For my birthday, I recently received a beautiful book I’d been longing for called THE WOMEN. It is filled with the haunting and evocative sepia photos of 19th century photographer Edward Curtis. Curtis spent 30 years of his life traveling North America photographing and recording the Native nations he met, documenting traditions, cermonies, languages, and songs. His photos of men were more famous and shaped the way Euro Americans saw the First People, particularly its warriors. But now, we can see photos of the women who — with skepticism, wariness, sometimes playfulness, and certainly a fierce strength in their eyes — allowed him to photograph them.
Here’s a quote from the book that I love:
The Great Spirit is our father, but the Earth is our mother. She nourishes us; that which we put into the ground she returns to us, and healing plants she gives us likewise. If we are wounded, we go to our mother and seek to lay the wounded part against her, to be healed. – Big Thunder (Wabanaki Algonquin), late 19th century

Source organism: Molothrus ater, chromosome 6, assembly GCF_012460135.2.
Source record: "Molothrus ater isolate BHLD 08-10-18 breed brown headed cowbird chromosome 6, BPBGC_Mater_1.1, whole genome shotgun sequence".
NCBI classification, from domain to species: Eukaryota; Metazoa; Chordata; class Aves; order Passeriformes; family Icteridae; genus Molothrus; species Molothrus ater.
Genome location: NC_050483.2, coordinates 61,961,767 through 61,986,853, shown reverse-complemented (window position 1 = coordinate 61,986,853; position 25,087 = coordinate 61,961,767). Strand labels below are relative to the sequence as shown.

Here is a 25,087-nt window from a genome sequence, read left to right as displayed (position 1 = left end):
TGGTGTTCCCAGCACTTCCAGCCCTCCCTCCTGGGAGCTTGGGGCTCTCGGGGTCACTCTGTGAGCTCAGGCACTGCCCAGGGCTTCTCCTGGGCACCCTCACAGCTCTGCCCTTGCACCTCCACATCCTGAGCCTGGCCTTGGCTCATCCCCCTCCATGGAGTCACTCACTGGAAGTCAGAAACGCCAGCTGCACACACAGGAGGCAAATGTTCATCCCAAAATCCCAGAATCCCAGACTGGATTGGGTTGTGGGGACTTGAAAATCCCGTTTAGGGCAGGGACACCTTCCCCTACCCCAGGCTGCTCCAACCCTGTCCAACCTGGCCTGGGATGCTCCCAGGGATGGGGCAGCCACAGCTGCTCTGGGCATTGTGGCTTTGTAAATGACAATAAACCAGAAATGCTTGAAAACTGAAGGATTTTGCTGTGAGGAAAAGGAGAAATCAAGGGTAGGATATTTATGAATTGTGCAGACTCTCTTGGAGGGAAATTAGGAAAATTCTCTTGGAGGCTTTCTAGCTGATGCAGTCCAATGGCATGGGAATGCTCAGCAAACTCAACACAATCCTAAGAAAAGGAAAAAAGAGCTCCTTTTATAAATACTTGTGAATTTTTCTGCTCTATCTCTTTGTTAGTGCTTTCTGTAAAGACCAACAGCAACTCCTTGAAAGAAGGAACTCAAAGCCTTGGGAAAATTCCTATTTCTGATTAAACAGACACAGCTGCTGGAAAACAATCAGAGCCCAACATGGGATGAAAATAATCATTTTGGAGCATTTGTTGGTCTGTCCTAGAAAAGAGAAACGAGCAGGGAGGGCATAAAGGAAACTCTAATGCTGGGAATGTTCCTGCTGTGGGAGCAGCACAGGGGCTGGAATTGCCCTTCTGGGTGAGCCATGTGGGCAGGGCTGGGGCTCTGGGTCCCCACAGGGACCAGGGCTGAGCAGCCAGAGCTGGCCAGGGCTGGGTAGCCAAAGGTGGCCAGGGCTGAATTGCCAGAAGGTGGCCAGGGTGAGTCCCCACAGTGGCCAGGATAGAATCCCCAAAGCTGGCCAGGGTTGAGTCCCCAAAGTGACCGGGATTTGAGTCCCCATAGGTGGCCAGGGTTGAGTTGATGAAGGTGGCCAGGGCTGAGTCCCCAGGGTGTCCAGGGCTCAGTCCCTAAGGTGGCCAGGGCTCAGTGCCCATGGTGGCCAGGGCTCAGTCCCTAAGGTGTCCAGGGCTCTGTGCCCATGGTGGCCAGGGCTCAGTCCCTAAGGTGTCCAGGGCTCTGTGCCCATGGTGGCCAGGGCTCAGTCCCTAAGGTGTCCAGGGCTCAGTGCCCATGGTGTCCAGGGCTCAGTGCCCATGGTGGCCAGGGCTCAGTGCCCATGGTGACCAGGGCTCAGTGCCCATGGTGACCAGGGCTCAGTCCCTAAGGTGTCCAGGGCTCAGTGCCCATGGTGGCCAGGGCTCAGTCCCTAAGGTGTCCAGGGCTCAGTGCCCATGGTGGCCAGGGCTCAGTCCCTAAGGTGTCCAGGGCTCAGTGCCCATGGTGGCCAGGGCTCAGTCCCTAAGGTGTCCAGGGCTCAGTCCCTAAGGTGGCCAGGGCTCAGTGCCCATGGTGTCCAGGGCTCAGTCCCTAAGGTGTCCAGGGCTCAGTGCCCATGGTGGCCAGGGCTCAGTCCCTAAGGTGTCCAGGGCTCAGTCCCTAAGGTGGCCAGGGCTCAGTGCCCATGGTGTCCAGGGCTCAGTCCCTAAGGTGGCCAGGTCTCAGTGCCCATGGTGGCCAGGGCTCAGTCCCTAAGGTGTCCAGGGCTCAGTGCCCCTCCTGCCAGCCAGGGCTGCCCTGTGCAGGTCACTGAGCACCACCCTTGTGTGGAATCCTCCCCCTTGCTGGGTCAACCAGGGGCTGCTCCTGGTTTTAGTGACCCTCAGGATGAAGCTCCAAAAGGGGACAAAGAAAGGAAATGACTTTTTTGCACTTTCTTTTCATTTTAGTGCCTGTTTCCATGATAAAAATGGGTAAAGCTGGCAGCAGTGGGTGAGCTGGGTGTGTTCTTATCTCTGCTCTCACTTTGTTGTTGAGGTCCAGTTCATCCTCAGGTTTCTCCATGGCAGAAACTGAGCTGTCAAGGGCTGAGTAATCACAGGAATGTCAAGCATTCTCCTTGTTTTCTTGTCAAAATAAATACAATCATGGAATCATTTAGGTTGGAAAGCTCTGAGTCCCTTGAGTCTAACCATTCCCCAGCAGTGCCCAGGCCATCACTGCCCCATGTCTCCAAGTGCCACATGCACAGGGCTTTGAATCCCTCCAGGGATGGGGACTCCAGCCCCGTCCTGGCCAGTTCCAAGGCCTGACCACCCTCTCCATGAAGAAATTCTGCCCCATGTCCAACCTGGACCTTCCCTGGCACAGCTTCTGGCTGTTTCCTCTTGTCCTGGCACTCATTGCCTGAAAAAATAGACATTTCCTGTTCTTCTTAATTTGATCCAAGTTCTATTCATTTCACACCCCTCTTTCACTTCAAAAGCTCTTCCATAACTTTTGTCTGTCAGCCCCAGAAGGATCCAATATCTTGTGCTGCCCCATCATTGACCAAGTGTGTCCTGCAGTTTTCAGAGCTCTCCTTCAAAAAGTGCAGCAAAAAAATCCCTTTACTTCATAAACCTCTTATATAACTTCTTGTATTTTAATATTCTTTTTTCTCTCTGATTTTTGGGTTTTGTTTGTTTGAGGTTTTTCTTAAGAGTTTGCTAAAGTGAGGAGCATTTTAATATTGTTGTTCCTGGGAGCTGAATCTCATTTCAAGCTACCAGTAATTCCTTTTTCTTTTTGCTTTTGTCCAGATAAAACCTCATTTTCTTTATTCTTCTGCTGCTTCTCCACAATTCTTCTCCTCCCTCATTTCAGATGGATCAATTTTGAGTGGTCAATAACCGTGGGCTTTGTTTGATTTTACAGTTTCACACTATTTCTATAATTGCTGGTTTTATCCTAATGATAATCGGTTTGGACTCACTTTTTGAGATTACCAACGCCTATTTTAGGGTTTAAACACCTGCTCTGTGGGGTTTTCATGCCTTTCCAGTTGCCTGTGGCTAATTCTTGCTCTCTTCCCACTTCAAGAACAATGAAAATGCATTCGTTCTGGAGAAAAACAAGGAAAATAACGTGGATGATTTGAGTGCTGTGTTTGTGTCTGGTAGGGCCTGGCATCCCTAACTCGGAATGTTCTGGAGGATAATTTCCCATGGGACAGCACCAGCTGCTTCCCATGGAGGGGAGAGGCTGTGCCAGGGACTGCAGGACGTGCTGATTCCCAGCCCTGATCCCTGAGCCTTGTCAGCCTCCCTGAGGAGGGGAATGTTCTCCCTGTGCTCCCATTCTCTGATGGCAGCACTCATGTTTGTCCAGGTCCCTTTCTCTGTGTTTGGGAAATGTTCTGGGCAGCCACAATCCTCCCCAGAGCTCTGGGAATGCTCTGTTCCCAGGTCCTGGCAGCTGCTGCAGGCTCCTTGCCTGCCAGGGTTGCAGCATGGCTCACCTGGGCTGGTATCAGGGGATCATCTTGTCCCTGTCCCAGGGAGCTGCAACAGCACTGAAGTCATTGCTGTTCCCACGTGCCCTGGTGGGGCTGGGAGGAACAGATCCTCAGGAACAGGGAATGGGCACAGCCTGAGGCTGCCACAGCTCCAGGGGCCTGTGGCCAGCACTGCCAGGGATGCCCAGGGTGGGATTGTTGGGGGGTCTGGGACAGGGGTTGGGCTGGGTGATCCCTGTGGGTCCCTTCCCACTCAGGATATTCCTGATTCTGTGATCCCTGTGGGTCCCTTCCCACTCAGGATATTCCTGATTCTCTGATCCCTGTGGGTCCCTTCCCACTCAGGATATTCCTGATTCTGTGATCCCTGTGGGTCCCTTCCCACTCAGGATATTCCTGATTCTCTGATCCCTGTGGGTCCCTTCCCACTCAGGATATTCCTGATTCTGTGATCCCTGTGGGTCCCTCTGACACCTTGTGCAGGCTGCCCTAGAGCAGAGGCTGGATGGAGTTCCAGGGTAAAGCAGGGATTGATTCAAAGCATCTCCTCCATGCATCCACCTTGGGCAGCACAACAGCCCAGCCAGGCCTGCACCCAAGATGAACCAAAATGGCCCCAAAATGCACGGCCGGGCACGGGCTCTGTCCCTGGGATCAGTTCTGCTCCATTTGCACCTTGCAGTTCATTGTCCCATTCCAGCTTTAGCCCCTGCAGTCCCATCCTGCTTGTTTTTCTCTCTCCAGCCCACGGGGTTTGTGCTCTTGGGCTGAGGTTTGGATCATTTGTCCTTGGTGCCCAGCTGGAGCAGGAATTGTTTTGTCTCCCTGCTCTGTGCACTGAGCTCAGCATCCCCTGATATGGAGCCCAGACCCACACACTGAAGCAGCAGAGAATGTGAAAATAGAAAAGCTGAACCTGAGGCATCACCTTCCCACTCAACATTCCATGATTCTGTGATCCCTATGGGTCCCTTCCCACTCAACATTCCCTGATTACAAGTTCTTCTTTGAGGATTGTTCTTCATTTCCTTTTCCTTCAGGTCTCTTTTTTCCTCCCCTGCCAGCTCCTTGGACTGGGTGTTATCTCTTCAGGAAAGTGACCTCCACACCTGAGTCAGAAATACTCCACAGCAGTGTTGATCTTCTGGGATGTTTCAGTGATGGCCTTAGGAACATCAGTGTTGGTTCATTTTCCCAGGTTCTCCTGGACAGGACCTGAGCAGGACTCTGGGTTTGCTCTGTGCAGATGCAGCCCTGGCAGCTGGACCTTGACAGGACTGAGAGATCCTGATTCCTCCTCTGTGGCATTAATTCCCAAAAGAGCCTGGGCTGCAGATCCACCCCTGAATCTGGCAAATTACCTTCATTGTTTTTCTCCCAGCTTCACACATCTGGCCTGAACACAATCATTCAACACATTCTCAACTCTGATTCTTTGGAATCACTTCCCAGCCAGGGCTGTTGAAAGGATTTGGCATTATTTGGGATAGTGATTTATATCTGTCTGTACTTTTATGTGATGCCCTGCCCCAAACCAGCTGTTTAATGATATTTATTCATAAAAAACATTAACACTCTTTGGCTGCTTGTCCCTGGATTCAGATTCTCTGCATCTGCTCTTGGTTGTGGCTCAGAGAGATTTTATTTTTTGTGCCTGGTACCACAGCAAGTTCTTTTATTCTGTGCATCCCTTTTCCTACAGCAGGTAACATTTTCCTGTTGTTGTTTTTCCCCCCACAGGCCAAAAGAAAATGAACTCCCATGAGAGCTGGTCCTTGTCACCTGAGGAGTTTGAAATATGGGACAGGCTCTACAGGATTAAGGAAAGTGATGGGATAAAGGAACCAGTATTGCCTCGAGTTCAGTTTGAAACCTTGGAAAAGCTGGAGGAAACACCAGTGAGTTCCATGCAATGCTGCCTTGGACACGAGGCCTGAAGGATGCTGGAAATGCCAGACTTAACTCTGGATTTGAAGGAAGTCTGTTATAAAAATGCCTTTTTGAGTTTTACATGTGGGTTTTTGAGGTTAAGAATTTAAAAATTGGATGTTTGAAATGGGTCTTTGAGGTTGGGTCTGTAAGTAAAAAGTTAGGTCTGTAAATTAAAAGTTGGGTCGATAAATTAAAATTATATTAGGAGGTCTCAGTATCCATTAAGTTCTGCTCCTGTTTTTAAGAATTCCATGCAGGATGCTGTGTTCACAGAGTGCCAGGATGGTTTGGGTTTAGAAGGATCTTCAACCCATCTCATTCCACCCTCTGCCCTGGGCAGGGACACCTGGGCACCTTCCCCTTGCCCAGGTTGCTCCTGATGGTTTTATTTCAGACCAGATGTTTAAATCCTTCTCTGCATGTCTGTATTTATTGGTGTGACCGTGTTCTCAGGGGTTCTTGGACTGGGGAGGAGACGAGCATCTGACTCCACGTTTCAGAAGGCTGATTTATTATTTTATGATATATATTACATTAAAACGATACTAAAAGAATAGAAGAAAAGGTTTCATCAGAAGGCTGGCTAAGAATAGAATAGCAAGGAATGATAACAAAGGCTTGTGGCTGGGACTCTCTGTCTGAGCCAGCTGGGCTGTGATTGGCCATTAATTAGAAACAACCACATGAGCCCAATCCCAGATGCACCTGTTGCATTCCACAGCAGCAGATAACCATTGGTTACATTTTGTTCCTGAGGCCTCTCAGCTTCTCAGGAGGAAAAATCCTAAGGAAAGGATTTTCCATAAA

One of things that tickles me about this book are the multiple perspectives. To its credit, there’s a forward by Louise Erdrich and an introduction by Anne Makepeace who help us readers understand with more depth, subtlety and humor the perceptions, misperceptions, and fictions created by Curtis’ photos. They talk about how Curtis had to gain the women’s trust – at a time just before American Indian women were having their babies taken from them and sent to boarding schools. They give voice to the descendents of the women who were photographed, and allow them to laugh at the way some of the photos (beautiful though they are) are contrived. Christopher Cardozo, who culled 100 of Curtis’ photos, to create this book, writes an essay that helps us to see Curtis’ work as a photographer and his contributions as an American ethnographer.
As for me, it’s really the soul of the book that draws me to it. The woman who stands alone beside her hulking canoe, looking out across the water. The shaman women, healers among their people. The mothers and their babies in swings and hand-made carriers. The textures of the clothing. Women, their eyes shining, their faces holding something back. Anger, the ability to laugh at what’s in front of them, the mundane tasks of gathering wood and grinding flour — the everyday stuff that keeps humanity alive.
See what you think for yourselves…